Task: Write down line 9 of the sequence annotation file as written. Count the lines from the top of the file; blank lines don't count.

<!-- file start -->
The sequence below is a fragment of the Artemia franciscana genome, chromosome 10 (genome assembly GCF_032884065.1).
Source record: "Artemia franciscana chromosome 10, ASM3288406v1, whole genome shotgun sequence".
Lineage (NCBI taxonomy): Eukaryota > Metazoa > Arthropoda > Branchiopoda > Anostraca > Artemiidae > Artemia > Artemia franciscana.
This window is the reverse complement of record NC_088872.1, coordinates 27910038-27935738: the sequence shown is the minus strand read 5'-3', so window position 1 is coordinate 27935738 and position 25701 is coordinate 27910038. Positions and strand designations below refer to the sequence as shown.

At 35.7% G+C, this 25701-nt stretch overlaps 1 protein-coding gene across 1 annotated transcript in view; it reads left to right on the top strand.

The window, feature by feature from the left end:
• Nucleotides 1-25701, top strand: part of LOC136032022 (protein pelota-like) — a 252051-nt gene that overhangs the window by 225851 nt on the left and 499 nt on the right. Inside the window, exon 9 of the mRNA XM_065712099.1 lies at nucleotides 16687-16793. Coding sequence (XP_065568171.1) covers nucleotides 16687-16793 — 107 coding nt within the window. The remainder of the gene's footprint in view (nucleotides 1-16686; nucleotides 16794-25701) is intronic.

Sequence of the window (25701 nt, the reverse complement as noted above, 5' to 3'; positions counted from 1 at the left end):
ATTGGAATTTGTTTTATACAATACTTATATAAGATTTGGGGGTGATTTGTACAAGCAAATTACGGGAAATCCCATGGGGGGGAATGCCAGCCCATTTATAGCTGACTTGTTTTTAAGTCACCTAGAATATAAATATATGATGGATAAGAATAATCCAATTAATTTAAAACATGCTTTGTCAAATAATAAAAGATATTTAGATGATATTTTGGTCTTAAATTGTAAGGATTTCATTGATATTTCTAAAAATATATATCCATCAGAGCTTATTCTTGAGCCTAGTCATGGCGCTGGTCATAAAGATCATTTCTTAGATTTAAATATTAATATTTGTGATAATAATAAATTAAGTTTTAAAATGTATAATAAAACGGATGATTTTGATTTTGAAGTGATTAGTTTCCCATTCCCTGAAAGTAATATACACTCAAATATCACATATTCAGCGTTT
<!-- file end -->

ATTGGAATTTGTTTTATACAATACTTATATAAGATTTGGGGGTGATTTGTACAAGCAAATTACGGGAAATCCCATGGGGGGGAATGCCAGCCCATTTATAGCTGACTTGTTTTTAAGTCACCTAGAATATAAATATATGATGGATAAGAATAATCCAATTAATTTAAAACATGCTTTGTCAAATAATAAAAGATATTTAGATGATATTTTGGTCTTAAATTGTAAGGATTTCATTGATATTTCTAAAAATATATATCCATCAGAGCTTATTCTTGAGCCTAGTCATGGCGCTGGTCATAAAGATCATTTCTTAGATTTAAATATTAATATTTGTGATAATAATAAATTAAGTTTTAAAATGTATAATAAAACGGATGATTTTGATTTTGAAGTGATTAGTTTCCCATTCCCTGAAAGTAATATACACTCAAATATCACATATTCAGCGTTT